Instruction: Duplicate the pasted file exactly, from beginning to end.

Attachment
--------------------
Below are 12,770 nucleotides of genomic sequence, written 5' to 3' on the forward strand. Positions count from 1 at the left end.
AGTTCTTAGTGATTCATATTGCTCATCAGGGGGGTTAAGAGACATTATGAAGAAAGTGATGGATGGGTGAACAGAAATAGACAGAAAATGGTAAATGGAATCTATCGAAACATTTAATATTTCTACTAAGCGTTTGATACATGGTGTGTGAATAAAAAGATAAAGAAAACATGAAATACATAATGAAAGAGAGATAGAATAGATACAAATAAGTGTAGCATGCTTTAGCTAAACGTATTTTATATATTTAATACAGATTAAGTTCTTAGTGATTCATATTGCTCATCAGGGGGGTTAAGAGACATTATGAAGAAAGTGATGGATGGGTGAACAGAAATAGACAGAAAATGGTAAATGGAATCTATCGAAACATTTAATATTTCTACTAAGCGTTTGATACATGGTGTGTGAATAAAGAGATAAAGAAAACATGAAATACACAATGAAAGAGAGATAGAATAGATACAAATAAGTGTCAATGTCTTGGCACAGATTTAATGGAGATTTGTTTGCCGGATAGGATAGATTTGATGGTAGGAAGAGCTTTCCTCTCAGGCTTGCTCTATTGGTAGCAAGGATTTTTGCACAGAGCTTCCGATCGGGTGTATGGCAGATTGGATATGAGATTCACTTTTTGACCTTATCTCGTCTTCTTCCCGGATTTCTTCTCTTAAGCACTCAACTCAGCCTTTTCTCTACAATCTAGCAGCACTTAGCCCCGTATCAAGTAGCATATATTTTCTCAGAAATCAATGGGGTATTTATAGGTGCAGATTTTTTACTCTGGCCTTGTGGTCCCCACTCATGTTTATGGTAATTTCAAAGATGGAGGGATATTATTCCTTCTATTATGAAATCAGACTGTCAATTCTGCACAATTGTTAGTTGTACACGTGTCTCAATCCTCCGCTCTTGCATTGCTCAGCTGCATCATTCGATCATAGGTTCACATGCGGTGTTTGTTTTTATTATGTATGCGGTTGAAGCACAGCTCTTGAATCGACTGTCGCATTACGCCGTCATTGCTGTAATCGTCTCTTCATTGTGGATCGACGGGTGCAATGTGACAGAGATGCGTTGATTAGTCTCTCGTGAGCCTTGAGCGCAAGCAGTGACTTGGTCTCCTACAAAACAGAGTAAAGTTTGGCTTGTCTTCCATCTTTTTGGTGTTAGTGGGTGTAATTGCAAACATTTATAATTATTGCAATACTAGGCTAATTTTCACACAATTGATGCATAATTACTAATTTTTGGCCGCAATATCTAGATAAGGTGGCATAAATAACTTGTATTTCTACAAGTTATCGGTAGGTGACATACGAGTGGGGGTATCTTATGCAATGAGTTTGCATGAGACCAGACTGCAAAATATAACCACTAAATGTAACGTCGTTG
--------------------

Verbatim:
Below are 12,770 nucleotides of genomic sequence, written 5' to 3' on the forward strand. Positions count from 1 at the left end.
AGTTCTTAGTGATTCATATTGCTCATCAGGGGGGTTAAGAGACATTATGAAGAAAGTGATGGATGGGTGAACAGAAATAGACAGAAAATGGTAAATGGAATCTATCGAAACATTTAATATTTCTACTAAGCGTTTGATACATGGTGTGTGAATAAAAAGATAAAGAAAACATGAAATACATAATGAAAGAGAGATAGAATAGATACAAATAAGTGTAGCATGCTTTAGCTAAACGTATTTTATATATTTAATACAGATTAAGTTCTTAGTGATTCATATTGCTCATCAGGGGGGTTAAGAGACATTATGAAGAAAGTGATGGATGGGTGAACAGAAATAGACAGAAAATGGTAAATGGAATCTATCGAAACATTTAATATTTCTACTAAGCGTTTGATACATGGTGTGTGAATAAAGAGATAAAGAAAACATGAAATACACAATGAAAGAGAGATAGAATAGATACAAATAAGTGTCAATGTCTTGGCACAGATTTAATGGAGATTTGTTTGCCGGATAGGATAGATTTGATGGTAGGAAGAGCTTTCCTCTCAGGCTTGCTCTATTGGTAGCAAGGATTTTTGCACAGAGCTTCCGATCGGGTGTATGGCAGATTGGATATGAGATTCACTTTTTGACCTTATCTCGTCTTCTTCCCGGATTTCTTCTCTTAAGCACTCAACTCAGCCTTTTCTCTACAATCTAGCAGCACTTAGCCCCGTATCAAGTAGCATATATTTTCTCAGAAATCAATGGGGTATTTATAGGTGCAGATTTTTTACTCTGGCCTTGTGGTCCCCACTCATGTTTATGGTAATTTCAAAGATGGAGGGATATTATTCCTTCTATTATGAAATCAGACTGTCAATTCTGCACAATTGTTAGTTGTACACGTGTCTCAATCCTCCGCTCTTGCATTGCTCAGCTGCATCATTCGATCATAGGTTCACATGCGGTGTTTGTTTTTATTATGTATGCGGTTGAAGCACAGCTCTTGAATCGACTGTCGCATTACGCCGTCATTGCTGTAATCGTCTCTTCATTGTGGATCGACGGGTGCAATGTGACAGAGATGCGTTGATTAGTCTCTCGTGAGCCTTGAGCGCAAGCAGTGACTTGGTCTCCTACAAAACAGAGTAAAGTTTGGCTTGTCTTCCATCTTTTTGGTGTTAGTGGGTGTAATTGCAAACATTTATAATTATTGCAATACTAGGCTAATTTTCACACAATTGATGCATAATTACTAATTTTTGGCCGCAATATCTAGATAAGGTGGCATAAATAACTTGTATTTCTACAAGTTATCGGTAGGTGACATACGAGTGGGGGTATCTTATGCAATGAGTTTGCATGAGACCAGACTGCAAAATATAACCACTAAATGTAACGTCGTTG